The first and most common strategy—used in some 66 percent of the attempts in our data—is simply to amend the constitution to extend or remove term limits. This is the path Xi took when, with hardly a whisper of dissent, he removed any limit on the number of five-year terms he could serve. Often, such changes are breathtaking in their sophistication. In Rwanda, for instance, Paul Kagame presided over a constitutional-amendment process that will allow him to serve for a total of 35 years (or longer, if further amendments are in the offing). The effort began in 2015, when Kagame’s party encouraged voters to sign petitions urging Parliament to give the president an additional term. The party—the Rwandan Patriotic Front—withheld its formal endorsement for these efforts until a critical mass of signatures was reached. Once this happened, Parliament passed an amendment unanimously, and then a reported 98.9 percent of voters in a popular referendum ensured that the amendment would take effect. Throughout, Kagame himself never made public whether he intended to remain in office or otherwise commented on the amendment process, and he announced his intention to seek another term only after the measure had passed. The amendment allows Kagame—and only Kagame—an additional seven-year term, after which a new limit of two five-year terms (passed as part of the amendment package) will apply to him on a prospective basis. Thus, he may remain in office until 2034 while preserving an aura of democratic legitimacy and guaranteeing, at least on paper, that his successor will be limited to a maximum of 10 years.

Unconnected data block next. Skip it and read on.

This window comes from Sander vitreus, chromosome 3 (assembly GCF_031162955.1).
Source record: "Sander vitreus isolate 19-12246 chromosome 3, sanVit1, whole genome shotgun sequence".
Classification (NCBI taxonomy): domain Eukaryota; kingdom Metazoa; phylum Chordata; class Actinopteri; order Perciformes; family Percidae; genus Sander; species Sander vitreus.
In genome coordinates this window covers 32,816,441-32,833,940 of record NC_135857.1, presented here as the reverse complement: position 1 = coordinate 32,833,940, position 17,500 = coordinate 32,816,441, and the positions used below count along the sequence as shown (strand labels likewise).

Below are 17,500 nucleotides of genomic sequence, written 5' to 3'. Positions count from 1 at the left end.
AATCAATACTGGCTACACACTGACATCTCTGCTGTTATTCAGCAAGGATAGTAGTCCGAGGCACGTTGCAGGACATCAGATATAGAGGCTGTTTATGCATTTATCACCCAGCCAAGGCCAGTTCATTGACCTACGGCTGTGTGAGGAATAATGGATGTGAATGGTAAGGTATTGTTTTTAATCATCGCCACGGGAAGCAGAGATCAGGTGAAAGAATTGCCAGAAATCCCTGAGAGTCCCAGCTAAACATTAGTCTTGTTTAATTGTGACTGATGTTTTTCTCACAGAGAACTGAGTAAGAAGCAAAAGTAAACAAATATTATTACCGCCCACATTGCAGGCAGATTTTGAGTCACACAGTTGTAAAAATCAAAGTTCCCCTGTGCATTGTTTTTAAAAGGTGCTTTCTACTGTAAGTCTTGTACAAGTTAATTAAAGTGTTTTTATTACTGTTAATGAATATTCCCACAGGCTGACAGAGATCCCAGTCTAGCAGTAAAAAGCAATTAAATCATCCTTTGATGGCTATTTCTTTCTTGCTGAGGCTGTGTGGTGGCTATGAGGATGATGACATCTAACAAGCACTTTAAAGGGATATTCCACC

A second strategy, which constitutes about 8 percent of evasion attempts, is what we call the “blank slate” strategy: when a leader creates an entirely new constitution, essentially nullifying the old term limits. When a new constitution is created, the leader’s term is effectively restarted, without any apparent constitutional violation. This was one of the methods employed by former Sudanese President Omar al-Bashir until his ouster last year: After taking power in 1989, he oversaw not one but two entirely new constitutions, and thus remained in power for decades without formally violating term limits; each time there was a new constitution, his term started all over again.